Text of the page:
guidlines for open source

Evan Phoenix (@evanphx), lead developer for Rubinius, spoke today at the Golden Gate Ruby Conference about how to effectively run or contribute to an open source project. Awesome talk.  Great information that is pretty slow to figure out by osmosis.

Evan presented 4 guidelines:

  1. Contributors are a privilege: sometimes they feel like a burden.  They are providing you with a service you couldn’t get on your own.
  2. “No” is a respectable answer
  3. Responsibility is power
  4. Communicate.  A lot.  Open source projects live and die by how much they can communicate within the project and outside of it.

Be Nice. Sometimes contributors can be demanding and push your buttons.  Remember the contributors are doing you a favor by being there.

Case Study: the unwanted feature

  • I added the ability to avoid flushing the toilet!
  • You think “what an idiot!”
  • Deep breathe.  Apply the laws.  Think of this as an invitation.

“Great!  I don’t think we’re ready for that.” … start a conversation: “Why do you want this feature?” explain why you don’t.  If you aren’t ready for them, what should they do.  When should you as a contributor or committer push for a fork.

What about Forking?
Fork for the right reasons.  Fork for love, not for hate.  Fork in public.
Pay attention to the fork.  Be a friend to the fork.  Talk to them.  Understand what they are doing.  See if you can move forward together.

avoid complicated setup and workflow
premature process is the root of all frustration
“These patches overlap with stuff we already wrote”
and they introduce 5 new dependencies, different test framework, different coding style… note:  this is a teachable
discuss - how for them to contribute more often so they don’t get out of date, how can you educate them about the architecture — docs are hard, but even the conversation is documentation, communicate that they need to adhere to the style
worst case: “I’m not willing to change for you”

answer: “sorry to hear that, have a nice life” (doesn’t need to be a big deal)

more typical is the best case scenario: “No problem, thanks, I’ll get right on that.”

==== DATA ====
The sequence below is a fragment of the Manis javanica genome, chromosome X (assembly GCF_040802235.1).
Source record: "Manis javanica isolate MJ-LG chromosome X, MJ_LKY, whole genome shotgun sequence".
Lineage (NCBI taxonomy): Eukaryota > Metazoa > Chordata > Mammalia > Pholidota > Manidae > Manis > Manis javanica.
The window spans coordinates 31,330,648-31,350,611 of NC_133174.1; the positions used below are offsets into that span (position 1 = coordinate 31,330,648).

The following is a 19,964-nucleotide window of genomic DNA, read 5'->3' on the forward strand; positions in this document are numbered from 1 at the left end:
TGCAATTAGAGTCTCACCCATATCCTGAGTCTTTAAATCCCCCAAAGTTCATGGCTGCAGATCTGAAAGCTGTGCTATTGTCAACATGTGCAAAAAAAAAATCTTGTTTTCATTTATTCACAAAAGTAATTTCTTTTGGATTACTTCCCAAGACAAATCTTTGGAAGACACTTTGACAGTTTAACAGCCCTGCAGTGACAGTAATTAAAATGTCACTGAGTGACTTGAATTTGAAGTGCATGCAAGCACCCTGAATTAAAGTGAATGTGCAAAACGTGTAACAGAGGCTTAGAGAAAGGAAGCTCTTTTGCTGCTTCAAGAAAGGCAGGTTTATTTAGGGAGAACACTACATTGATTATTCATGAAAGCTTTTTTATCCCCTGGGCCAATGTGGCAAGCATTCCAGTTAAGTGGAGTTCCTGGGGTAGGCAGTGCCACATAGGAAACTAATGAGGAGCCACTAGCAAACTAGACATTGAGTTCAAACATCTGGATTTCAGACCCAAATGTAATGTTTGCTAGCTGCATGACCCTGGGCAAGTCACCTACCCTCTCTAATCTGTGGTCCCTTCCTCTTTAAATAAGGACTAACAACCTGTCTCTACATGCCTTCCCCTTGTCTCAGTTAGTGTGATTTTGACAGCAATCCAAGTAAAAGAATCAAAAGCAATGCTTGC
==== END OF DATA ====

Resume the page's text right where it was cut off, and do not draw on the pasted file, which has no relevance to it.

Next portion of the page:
Best way to start is with Easy Wins… just like TDD.  The simplest thing that could possibly work.  Simple goals and easy tasks.  Run this command and fix whatever is broken.  In Rubinous, a simple command will print every Ruby command that doesn’t pass.

“Easy wins are the gateway drug.”  Evan suggests that you should have no “core team.” By pushing out the idea that anyone    Trust is transformative.  Rubinious borrowed an ideas from Pugs: if you submit one patch you get commit privileges.  Responsibility is greater than privilege.  If someone fixes an error in the readme, give them the power (and responsibility) to fix any error in that area.  (Conflicts with saying “no?” If you communicate that is mitigated.  Advocate forks/branches for new features.)

As a committer. Don’t take it personally.  This project is just not ready for your awesome.

Closing notes:

  • OSS is not about software — it is a social contract.
  • Contributors want to succeed.
  • Give respect <-> Get respect.
  • We all just want to be loved.

Q: What communication channels work?

A: IRC is terrible, but it often the best answer.  Phone calls are great — offer to talk to them on the phone, people will feel honored and take you up on it.  Screen sharing/ facetime — whatever has the lowest latency.

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